Bishop Georg Bätzing, chairman of the German bishops’ conference, meets with Pope Francis at the Vatican, June 24, 2021./ Vatican Media.
Pope Francis encouraged the German Catholic Church to continue on its controversial “Synodal Way,” Bishop Georg Bätzing said Thursday after a private audience at the Vatican.
Bätzing, the chairman of the German bishops’ conference, said June 24 that he assured the pope that “rumors” that the German Church was seeking to diverge from the worldwide Church were untrue, reported CNA Deutsch, CNA’s German-language news partner.
“I informed the pope in detail about the status of the Synodal Way and made it clear that the rumors that the Church in Germany wants to go its own way are not true,” he said in a statement on the German bishops’ conference website.
“Pope Francis encouraged us to continue on the Synodal Way, to discuss the questions at hand openly and honestly, and to come up with recommendations for a change in the way the Church acts.”
“At the same time, he called for the Church in Germany to help shape the path of synodality he proclaimed toward the Synod of Bishops in 2023.”
According to the Holy See press office, Bätzing saw the pope after Cardinal Luis Ladaria, prefect of the Congregation of the Doctrine of the Faith, which recently intervened in Germany over a proposal for intercommunion between Catholics and Protestants.
The German bishops’ conference posted a photograph of Bätzing, the bishop of Limburg, walking up a flight of stairs to his audience with the pope.
A photograph of the audience showed Bätzing greeting the pope with his head bowed and his zucchetto, or skullcap, in his hand.
The meeting came at a time of considerable upheaval in the German Church, after the influential Cardinal Reinhard Marx tendered his resignation to the pope, saying that the Church had reached a “dead end.”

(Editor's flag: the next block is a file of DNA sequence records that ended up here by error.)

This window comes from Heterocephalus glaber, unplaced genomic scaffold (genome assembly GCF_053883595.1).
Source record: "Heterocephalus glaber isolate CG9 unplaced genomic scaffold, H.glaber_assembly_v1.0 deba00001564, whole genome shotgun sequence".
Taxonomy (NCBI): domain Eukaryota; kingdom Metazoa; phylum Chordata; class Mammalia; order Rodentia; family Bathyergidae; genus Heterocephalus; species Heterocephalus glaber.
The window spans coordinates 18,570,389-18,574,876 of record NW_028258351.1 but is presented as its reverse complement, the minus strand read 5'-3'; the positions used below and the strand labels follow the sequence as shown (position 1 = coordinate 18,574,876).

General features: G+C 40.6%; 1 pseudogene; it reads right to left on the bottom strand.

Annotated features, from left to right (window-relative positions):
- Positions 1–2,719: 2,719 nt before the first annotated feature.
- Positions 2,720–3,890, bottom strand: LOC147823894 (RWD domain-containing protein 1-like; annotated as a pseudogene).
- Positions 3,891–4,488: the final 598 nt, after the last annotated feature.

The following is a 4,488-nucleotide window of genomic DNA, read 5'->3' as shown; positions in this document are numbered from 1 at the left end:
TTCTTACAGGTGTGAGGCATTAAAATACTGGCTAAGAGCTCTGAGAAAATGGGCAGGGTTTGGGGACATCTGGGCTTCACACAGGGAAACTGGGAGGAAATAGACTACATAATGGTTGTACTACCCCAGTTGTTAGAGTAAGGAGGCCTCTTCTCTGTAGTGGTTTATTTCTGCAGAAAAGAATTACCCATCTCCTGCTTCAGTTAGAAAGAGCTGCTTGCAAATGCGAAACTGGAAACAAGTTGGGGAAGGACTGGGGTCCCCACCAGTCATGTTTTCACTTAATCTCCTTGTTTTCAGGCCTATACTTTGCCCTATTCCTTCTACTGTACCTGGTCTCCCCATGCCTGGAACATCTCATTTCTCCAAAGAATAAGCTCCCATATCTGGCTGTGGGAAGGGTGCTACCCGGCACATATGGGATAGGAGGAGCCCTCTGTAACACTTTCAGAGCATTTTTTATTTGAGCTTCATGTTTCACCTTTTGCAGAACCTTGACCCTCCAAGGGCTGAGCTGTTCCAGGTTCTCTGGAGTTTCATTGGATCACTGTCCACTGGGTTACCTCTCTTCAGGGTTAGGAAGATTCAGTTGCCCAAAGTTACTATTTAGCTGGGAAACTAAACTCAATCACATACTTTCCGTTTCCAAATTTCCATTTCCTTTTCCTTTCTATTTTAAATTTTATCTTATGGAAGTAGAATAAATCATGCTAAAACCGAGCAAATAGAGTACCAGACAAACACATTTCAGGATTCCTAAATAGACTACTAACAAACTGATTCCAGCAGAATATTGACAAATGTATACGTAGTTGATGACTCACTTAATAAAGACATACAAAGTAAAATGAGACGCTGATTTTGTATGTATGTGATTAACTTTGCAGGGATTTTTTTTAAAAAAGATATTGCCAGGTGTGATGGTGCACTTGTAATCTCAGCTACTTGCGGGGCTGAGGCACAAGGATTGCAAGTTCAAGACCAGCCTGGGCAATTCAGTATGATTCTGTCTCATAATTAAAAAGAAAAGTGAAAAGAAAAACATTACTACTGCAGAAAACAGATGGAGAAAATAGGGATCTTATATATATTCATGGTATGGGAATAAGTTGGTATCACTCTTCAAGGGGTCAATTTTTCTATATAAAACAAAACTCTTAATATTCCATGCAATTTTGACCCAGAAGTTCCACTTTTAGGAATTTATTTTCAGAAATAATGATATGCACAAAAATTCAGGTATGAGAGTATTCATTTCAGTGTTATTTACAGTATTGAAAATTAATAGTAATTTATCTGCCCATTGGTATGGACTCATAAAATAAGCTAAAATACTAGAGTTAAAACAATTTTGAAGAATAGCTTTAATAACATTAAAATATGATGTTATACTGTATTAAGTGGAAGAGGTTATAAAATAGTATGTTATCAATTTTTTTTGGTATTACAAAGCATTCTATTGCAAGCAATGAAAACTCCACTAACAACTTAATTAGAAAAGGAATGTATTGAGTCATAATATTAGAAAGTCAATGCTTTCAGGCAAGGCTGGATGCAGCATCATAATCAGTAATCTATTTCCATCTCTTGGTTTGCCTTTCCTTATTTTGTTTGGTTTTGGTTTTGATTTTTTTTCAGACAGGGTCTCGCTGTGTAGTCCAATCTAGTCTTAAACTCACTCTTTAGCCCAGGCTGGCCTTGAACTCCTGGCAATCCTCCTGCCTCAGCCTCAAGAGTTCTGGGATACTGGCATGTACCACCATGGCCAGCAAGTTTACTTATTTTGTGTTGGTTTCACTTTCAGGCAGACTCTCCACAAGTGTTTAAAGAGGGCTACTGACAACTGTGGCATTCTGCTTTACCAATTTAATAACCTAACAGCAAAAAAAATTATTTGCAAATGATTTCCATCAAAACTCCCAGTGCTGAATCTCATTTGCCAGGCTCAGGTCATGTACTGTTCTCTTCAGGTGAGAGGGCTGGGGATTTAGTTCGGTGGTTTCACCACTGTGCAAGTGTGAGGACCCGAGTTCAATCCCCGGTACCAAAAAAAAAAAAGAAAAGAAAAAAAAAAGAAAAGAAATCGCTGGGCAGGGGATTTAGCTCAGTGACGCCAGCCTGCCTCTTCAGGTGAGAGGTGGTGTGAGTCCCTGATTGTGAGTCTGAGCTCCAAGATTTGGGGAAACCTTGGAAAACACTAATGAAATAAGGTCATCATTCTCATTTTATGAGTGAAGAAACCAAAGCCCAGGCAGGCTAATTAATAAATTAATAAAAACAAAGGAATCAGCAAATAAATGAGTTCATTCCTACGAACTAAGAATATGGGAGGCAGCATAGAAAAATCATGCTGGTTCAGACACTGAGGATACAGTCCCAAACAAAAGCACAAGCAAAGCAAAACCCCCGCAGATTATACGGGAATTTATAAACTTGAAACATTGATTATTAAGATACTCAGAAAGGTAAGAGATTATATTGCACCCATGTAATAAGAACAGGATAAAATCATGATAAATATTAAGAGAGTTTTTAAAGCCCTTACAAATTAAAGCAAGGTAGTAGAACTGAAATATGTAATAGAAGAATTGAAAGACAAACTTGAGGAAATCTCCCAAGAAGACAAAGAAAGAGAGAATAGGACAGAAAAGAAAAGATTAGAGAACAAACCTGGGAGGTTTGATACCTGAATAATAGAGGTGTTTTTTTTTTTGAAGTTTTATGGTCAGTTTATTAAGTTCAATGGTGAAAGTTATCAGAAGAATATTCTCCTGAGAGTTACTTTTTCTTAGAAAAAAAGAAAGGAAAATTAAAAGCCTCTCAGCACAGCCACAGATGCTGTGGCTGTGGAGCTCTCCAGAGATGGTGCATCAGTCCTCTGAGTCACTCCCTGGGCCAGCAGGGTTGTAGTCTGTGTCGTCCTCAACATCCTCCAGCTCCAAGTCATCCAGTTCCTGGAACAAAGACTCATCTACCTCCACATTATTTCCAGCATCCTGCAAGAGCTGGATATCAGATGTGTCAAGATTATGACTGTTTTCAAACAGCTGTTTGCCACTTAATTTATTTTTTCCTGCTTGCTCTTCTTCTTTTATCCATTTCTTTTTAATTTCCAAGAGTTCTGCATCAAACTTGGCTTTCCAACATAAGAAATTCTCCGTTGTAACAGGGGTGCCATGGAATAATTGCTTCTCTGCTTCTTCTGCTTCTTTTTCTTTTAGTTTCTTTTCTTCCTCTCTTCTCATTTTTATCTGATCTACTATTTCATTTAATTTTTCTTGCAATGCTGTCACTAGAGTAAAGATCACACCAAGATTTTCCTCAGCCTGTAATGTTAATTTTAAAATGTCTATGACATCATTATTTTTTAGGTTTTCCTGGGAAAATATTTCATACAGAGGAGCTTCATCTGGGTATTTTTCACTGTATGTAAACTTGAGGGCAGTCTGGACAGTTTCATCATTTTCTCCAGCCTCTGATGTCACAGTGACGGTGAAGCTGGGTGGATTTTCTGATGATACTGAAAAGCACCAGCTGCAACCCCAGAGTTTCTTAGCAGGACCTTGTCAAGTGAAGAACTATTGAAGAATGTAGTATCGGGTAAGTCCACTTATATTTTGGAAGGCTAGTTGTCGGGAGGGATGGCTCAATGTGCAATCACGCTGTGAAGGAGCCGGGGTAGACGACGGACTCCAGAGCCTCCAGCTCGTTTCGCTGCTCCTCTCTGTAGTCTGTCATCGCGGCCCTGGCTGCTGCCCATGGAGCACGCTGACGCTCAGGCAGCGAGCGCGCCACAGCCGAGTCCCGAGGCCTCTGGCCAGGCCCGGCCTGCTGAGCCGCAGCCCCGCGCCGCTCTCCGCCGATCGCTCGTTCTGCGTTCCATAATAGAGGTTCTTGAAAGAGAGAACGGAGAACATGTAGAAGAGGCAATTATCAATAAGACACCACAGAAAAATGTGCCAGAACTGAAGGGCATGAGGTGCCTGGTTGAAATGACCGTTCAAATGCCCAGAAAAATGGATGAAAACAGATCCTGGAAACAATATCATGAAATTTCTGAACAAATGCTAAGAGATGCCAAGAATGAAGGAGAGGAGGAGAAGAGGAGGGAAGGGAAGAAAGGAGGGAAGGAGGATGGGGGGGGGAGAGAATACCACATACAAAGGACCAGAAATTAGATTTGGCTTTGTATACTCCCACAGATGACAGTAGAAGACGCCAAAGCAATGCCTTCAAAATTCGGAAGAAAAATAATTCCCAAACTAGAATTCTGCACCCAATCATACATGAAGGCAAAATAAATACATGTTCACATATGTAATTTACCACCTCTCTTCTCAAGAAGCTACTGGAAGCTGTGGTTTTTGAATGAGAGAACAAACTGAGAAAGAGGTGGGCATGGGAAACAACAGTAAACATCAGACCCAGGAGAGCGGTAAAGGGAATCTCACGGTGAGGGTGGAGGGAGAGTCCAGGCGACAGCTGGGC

The pope declined the offer, but acknowledged that the abuse scandal had plunged the Church into crisis.
In his statement on Thursday, Bätzing recalled his first private audience with the pope after his election as chairman of the German bishops’ conference, which took place in June 2020.
He said: “After my inaugural visit to Pope Francis as president of the German bishops’ conference a year ago, I was able to meet the Holy Father again today — after the long pandemic.”
“Our conversation focused first on the situation of the Church in Germany in view of the processing of the sexual abuse cases and the difficult situation in several dioceses. Pope Francis is well aware of the situation of the Church in Germany. He hopes that tensions can be overcome.”
German Church leaders and Vatican officials have clashed repeatedly over the Synodal Way, a process bringing together German bishops and lay people to discuss four main topics: the way power is exercised in the Church; sexual morality; the priesthood; and the role of women.
The German bishops initially said that the process would end with a series of “binding” votes — raising concerns at the Vatican that the resolutions might challenge the Church’s teaching and discipline.
The Vatican sent a letter to the German bishops declaring that the plans were “not ecclesiologically valid.”
After a back and forth between the bishops’ conference and Vatican officials, the Synodal Way began on Dec. 1, 2019. It is expected to end in February 2022.
A number of senior Church figures outside Germany have voiced fears that the Synodal Way will lead to a breach between German Catholics in Rome.
Three Catholics from the German Diocese of Essen have submitted a “dubium” to the Vatican asking if the Church in Germany is in schism.
Bätzing has insisted that the country’s Catholics are not “schismatics.”
CNA Deutsch reported that the theologian Katharina Westerhorstmann, a Synodal Way participant, recently suggested that the process should be suspended in light of plans to involve the worldwide Church in preparations for the 2023 synod on synodality in Rome.
In his statement, Bätzing said that he had informed the pope about the recent Ecumenical Church Congress in Frankfurt.
The Vatican had expressed concern in the run-up to the event that it would promote intercommunion between Catholics and Protestants despite significant theological obstacles.
The event culminated with the Catholic and Protestant leaders of the initiative publicly receiving communion in each others’ churches.
Concluding his statement, Bätzing said: “As I did a year ago, I feel strengthened by Pope Francis in my office as bishop of Limburg and in my task as chairman of the German bishops’ conference.”
“I am impressed by the balanced knowledge with which he perceives the situation of the Church in Germany and puts the problems into words. Pope Francis will accompany the Church in our country on the way out of the crisis.”